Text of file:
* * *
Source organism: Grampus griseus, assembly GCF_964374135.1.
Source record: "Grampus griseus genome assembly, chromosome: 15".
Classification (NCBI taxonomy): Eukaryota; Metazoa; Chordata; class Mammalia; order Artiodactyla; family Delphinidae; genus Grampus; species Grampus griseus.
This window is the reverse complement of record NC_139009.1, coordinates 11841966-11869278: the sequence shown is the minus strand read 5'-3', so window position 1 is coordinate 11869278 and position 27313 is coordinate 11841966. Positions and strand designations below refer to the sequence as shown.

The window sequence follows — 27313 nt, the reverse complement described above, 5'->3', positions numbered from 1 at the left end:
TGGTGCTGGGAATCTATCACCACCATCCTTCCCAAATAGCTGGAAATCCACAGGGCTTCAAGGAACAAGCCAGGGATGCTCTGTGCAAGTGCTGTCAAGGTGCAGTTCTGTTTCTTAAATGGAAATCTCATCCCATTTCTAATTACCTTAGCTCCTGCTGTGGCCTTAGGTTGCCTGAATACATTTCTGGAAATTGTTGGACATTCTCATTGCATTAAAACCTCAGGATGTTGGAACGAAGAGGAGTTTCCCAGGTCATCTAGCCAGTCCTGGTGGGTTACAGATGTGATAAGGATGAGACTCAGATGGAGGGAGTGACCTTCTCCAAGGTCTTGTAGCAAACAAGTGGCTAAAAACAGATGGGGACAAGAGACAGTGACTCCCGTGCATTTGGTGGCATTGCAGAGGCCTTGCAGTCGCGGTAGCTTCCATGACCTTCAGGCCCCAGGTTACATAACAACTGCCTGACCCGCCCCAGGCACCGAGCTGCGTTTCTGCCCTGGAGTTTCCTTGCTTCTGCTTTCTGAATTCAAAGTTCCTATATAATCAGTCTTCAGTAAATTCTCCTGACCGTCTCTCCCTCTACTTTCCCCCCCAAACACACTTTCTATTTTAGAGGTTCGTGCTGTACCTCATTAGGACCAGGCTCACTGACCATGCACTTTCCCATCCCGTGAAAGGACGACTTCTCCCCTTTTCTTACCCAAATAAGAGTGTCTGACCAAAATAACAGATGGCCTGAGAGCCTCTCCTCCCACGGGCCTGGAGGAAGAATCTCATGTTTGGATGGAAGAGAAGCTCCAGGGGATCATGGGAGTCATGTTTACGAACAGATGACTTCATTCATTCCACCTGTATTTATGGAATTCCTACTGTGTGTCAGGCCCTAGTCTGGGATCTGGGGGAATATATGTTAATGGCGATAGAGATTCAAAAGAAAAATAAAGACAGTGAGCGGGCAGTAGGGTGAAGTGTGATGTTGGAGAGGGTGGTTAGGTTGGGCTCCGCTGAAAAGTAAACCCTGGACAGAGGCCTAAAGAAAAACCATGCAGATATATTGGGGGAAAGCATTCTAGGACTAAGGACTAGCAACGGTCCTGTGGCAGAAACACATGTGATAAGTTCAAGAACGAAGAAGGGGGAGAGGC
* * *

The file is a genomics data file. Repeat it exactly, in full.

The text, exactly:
Source organism: Grampus griseus, assembly GCF_964374135.1.
Source record: "Grampus griseus genome assembly, chromosome: 15".
Classification (NCBI taxonomy): Eukaryota; Metazoa; Chordata; class Mammalia; order Artiodactyla; family Delphinidae; genus Grampus; species Grampus griseus.
This window is the reverse complement of record NC_139009.1, coordinates 11841966-11869278: the sequence shown is the minus strand read 5'-3', so window position 1 is coordinate 11869278 and position 27313 is coordinate 11841966. Positions and strand designations below refer to the sequence as shown.

The window sequence follows — 27313 nt, the reverse complement described above, 5'->3', positions numbered from 1 at the left end:
TGGTGCTGGGAATCTATCACCACCATCCTTCCCAAATAGCTGGAAATCCACAGGGCTTCAAGGAACAAGCCAGGGATGCTCTGTGCAAGTGCTGTCAAGGTGCAGTTCTGTTTCTTAAATGGAAATCTCATCCCATTTCTAATTACCTTAGCTCCTGCTGTGGCCTTAGGTTGCCTGAATACATTTCTGGAAATTGTTGGACATTCTCATTGCATTAAAACCTCAGGATGTTGGAACGAAGAGGAGTTTCCCAGGTCATCTAGCCAGTCCTGGTGGGTTACAGATGTGATAAGGATGAGACTCAGATGGAGGGAGTGACCTTCTCCAAGGTCTTGTAGCAAACAAGTGGCTAAAAACAGATGGGGACAAGAGACAGTGACTCCCGTGCATTTGGTGGCATTGCAGAGGCCTTGCAGTCGCGGTAGCTTCCATGACCTTCAGGCCCCAGGTTACATAACAACTGCCTGACCCGCCCCAGGCACCGAGCTGCGTTTCTGCCCTGGAGTTTCCTTGCTTCTGCTTTCTGAATTCAAAGTTCCTATATAATCAGTCTTCAGTAAATTCTCCTGACCGTCTCTCCCTCTACTTTCCCCCCCAAACACACTTTCTATTTTAGAGGTTCGTGCTGTACCTCATTAGGACCAGGCTCACTGACCATGCACTTTCCCATCCCGTGAAAGGACGACTTCTCCCCTTTTCTTACCCAAATAAGAGTGTCTGACCAAAATAACAGATGGCCTGAGAGCCTCTCCTCCCACGGGCCTGGAGGAAGAATCTCATGTTTGGATGGAAGAGAAGCTCCAGGGGATCATGGGAGTCATGTTTACGAACAGATGACTTCATTCATTCCACCTGTATTTATGGAATTCCTACTGTGTGTCAGGCCCTAGTCTGGGATCTGGGGGAATATATGTTAATGGCGATAGAGATTCAAAAGAAAAATAAAGACAGTGAGCGGGCAGTAGGGTGAAGTGTGATGTTGGAGAGGGTGGTTAGGTTGGGCTCCGCTGAAAAGTAAACCCTGGACAGAGGCCTAAAGAAAAACCATGCAGATATATTGGGGGAAAGCATTCTAGGACTAAGGACTAGCAACGGTCCTGTGGCAGAAACACATGTGATAAGTTCAAGAACGAAGAAGGGGGAGAGGC